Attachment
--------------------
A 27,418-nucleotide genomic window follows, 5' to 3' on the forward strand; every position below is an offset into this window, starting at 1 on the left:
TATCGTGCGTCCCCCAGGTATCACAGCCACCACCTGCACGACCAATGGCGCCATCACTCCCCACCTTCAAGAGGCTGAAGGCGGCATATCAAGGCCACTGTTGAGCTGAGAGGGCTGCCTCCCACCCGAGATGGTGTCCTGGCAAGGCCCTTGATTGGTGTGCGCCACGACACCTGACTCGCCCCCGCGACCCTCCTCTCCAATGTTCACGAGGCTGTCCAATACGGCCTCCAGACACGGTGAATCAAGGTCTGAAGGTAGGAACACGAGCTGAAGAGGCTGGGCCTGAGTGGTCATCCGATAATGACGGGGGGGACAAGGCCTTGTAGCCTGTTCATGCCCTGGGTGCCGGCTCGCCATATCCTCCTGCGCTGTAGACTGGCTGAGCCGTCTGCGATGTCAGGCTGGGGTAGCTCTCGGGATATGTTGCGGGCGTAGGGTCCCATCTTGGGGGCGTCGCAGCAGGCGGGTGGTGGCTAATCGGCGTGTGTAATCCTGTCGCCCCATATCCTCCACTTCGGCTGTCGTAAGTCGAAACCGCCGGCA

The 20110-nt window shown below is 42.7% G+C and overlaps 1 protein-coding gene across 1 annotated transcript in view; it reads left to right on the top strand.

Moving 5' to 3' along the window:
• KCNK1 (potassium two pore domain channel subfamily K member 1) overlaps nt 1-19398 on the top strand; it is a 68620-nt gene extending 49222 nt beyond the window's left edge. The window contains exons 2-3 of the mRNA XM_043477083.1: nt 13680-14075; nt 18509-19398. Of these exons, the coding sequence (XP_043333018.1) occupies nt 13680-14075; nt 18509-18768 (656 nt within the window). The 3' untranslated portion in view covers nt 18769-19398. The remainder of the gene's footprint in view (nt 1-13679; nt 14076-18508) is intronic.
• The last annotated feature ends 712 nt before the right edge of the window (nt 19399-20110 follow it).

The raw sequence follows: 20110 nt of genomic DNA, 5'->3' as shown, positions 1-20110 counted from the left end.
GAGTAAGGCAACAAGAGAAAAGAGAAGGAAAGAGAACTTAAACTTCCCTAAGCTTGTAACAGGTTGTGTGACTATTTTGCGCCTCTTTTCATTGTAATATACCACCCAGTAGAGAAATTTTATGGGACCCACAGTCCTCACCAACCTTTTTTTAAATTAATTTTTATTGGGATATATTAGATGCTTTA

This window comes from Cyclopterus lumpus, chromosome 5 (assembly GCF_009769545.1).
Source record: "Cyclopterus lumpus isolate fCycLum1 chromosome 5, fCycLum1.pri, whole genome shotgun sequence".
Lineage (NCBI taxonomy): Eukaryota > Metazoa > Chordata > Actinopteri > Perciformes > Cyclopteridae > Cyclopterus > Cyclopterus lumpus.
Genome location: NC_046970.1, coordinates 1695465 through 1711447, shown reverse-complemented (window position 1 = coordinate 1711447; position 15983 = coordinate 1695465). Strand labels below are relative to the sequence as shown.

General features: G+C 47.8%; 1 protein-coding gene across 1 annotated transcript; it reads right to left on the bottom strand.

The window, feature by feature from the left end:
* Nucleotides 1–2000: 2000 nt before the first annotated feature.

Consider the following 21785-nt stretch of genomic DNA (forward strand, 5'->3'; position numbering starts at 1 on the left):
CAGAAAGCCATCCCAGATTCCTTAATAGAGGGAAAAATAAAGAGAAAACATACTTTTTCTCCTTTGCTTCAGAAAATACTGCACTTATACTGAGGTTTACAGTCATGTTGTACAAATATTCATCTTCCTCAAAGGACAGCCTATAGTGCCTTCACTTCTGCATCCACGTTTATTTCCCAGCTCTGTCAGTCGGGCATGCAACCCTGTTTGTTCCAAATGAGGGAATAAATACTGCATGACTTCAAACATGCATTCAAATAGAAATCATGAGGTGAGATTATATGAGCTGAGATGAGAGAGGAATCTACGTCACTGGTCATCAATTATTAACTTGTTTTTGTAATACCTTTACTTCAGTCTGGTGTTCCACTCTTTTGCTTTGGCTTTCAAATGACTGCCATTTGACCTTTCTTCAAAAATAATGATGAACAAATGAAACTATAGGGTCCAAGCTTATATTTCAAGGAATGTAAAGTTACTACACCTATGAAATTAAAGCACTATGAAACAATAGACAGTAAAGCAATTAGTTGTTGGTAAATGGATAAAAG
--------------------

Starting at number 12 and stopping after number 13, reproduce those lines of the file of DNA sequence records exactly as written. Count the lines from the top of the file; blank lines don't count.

Genome location: NC_046970.1, coordinates 1695465 through 1711447, shown reverse-complemented (window position 1 = coordinate 1711447; position 15983 = coordinate 1695465). Strand labels below are relative to the sequence as shown.

General features: G+C 47.8%; 1 protein-coding gene across 1 annotated transcript; it reads right to left on the bottom strand.